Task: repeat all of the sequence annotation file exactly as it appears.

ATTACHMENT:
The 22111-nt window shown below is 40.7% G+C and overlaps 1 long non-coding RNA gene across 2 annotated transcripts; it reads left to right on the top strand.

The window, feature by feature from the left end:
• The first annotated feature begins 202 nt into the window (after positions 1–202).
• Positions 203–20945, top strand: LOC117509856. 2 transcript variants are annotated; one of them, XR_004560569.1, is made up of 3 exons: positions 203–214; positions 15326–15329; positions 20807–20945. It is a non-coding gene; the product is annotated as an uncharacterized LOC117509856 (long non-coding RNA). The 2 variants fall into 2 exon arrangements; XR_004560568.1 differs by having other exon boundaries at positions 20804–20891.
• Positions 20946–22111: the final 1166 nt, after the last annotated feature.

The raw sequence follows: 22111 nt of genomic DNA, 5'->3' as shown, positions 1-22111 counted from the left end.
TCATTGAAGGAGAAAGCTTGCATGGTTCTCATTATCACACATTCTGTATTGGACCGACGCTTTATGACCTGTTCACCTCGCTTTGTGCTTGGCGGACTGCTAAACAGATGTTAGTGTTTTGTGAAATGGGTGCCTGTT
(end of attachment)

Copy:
The 22111-nt window shown below is 40.7% G+C and overlaps 1 long non-coding RNA gene across 2 annotated transcripts; it reads left to right on the top strand.

The window, feature by feature from the left end:
• The first annotated feature begins 202 nt into the window (after positions 1–202).
• Positions 203–20945, top strand: LOC117509856. 2 transcript variants are annotated; one of them, XR_004560569.1, is made up of 3 exons: positions 203–214; positions 15326–15329; positions 20807–20945. It is a non-coding gene; the product is annotated as an uncharacterized LOC117509856 (long non-coding RNA). The 2 variants fall into 2 exon arrangements; XR_004560568.1 differs by having other exon boundaries at positions 20804–20891.
• Positions 20946–22111: the final 1166 nt, after the last annotated feature.

The raw sequence follows: 22111 nt of genomic DNA, 5'->3' as shown, positions 1-22111 counted from the left end.
TCATTGAAGGAGAAAGCTTGCATGGTTCTCATTATCACACATTCTGTATTGGACCGACGCTTTATGACCTGTTCACCTCGCTTTGTGCTTGGCGGACTGCTAAACAGATGTTAGTGTTTTGTGAAATGGGTGCCTGTT